Novell has jumped on the teaming and collaboration bandwagon with products to go up against SharePoint, the portal product from its partner — and rival — Microsoft.
Novell Teaming (NT) and Novell Teaming + Conferencing (NTC) were the brainchild of Boston-based SiteScape. Novell began tossing around the idea of offering a collaborative software package a year ago, said Bill Pray, Novell’s collaboration product manager, and it eventually decided to partner with SiteScape instead of developing its own software.
“It really came down to it that SiteScape had such a mature offering — very technically robust. Partnering would be so much faster than building it ourselves, and time to market and being relevant to the competition in the marketplace is very important in this market,” he said.
The partnership runs under an OEM agreement. Novell provided its technical requirements and assistance, while SiteScape developed the software, which has been re-branded by Novell. The beta is available now, while the summer will see two releases: a Novell-sponsored open-source version of the software with basic functionality, and an enterprise version, which features proprietary code and higher-end features like enhanced document viewers and VOIP enablement.
Novell Teaming and Novell Teaming + Conferencing were announced at last month’s BrainShare, Novell’s annual conference, where some of the more cutting-edge features were demonstrated. Each worker gets their own personal workspace in the program, where they can have blogs, wikis and comments sections, along with an enterprise-wide global space, and a team space for individual projects. The document management features allow users to drag documents from the desktop directly into the teaming area, and edit the project in its native word processing program. A document approvals process linked into the e-mail system, a discussion forum, and cross-platform search capabilities helps workflow along. The system also enables users to click on people in their contact list to start a conference call with the selected colleagues.
Pierre Chamberland, CEO of Montreal-based e-mail firm Messaging Architects, said that the feature sets of the new products are a rare combination. “With the teaming and real-time collaboration, not a lot of other companies have that combination. They have a CMS with teaming but no conferencing, for instance,” he said.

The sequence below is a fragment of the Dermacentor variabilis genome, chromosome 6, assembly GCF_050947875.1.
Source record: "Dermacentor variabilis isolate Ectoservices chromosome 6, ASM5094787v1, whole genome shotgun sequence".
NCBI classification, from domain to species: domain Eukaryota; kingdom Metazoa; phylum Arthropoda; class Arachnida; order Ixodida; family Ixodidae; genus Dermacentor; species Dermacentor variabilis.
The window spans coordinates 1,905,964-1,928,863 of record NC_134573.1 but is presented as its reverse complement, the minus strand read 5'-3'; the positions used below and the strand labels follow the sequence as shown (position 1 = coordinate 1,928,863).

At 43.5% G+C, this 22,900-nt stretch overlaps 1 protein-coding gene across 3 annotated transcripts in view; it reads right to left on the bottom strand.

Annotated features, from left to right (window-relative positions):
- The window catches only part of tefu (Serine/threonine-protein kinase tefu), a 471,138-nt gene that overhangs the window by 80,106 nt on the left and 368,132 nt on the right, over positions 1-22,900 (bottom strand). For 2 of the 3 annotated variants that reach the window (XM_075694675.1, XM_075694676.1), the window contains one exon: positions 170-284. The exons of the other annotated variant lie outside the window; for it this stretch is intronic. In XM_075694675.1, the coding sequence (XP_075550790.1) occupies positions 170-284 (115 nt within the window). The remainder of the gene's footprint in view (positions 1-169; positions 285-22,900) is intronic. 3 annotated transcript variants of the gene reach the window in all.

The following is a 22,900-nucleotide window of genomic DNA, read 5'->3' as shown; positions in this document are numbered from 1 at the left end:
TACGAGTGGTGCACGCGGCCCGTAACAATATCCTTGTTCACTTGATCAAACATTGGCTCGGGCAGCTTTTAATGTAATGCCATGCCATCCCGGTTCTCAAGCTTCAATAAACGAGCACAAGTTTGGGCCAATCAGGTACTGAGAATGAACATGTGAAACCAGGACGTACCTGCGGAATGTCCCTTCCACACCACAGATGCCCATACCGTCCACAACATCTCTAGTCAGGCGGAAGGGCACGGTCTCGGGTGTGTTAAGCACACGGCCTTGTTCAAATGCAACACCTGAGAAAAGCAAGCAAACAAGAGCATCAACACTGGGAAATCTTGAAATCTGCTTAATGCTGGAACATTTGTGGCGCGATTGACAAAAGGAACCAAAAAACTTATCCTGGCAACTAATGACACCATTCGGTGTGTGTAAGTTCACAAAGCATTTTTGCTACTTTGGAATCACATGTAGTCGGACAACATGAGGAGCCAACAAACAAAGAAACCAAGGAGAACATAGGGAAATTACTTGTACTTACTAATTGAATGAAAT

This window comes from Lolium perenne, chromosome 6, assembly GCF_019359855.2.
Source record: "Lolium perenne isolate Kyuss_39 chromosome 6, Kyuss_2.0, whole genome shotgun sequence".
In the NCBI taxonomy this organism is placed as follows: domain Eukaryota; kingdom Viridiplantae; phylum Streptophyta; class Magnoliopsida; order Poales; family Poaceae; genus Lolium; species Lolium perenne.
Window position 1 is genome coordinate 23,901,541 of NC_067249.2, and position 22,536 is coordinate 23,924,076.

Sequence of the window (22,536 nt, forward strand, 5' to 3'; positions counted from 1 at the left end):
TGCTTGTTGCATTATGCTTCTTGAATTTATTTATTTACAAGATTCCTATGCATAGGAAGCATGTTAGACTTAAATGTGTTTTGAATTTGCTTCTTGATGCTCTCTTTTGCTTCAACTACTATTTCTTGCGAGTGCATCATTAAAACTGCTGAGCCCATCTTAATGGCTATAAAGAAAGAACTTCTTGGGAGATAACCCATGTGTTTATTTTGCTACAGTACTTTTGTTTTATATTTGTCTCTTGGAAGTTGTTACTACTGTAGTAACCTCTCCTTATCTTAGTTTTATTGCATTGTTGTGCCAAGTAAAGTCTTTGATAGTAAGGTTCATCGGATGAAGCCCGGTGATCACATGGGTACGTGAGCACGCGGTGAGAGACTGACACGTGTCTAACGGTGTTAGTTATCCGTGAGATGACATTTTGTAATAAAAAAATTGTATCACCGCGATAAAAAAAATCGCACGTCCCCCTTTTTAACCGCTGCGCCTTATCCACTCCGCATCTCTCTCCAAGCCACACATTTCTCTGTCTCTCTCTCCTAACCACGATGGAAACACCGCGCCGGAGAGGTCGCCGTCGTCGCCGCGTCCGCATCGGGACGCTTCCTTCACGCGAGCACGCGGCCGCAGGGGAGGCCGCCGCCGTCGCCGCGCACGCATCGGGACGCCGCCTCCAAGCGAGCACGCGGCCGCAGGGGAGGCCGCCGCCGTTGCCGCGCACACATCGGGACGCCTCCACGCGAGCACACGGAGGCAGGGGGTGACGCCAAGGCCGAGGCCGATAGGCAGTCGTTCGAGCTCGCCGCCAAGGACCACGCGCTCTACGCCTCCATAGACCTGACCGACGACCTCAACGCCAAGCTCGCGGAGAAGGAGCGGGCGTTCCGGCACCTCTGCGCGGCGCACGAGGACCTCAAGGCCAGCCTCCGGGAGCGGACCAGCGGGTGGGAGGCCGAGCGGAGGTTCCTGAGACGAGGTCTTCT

Rob Koktan, a network engineer with the Ottawa-based non-profit organization Canadian Labour Congress, plans on using the conferencing software to enable videoconferencing between the headquarters boardroom in their new building and the boardrooms of the regional offices in Vancouver, Regina, Toronto, and Moncton.
“This will make it so much easier (to manage national projects), as we can see and talk to one another in real time, not e-mail time,” he said.
The software also fits in with Novell’s current interoperatability strategy. For instance, NT and NTC runs on Linux or Windows, and with Firefox, Safari, and Internet Explorer. It plugs into GroupWise, Lotus Notes, and Exchange, and operates on portal software from jBox, Liferay, Oracle, and BEA. Pray feels that this flexibility will appeal to new customers, plus those who might benefit from the cost savings of open-source solutions, including small and medium-sized businesses, government, health care, and non-profits like Koktan’s (who also has a mixed environment of NetWare, SUSELinux Enterprise, and Windows servers).
Chamberland agreed. “With the education, government, and health care markets, typically there is a cost component involved. Microsoft and WebX offer hosted conference solutions that can get pretty expensive.”
His company is considering using NTC for that reason. Other cost benefits include a reduction in travel and communications costs, said Kent Erickson, Novell’s vice-president of workgroup solutions, and identity and security management solutions.
Another benefit of the software is the Web 2.0 features, which Pray sees enterprise cottoning onto in the same way that it once clamoured for mobile applications. The user-friendliness of Web 2.0 is hastening its use in enterprise businesses, he said. NT and NTC will follow this approach. The products will work right out of the box, as it is completely Web-enabled, easing the adoption process for users. (This is in contrast to SharePoint, which Chamberland claimed requires a great deal of integration and customization work.)
Aldo Zanoni, CEO and managing director of Edmonton-based Novell enterprise solutions partner company OmniTS, said as employees want increased integration between applications (in the vein of access to e-mail on their mobile devices), more and more software developers will enter into the teaming and collaboration market. “(This) software is the way of the future,” he said.
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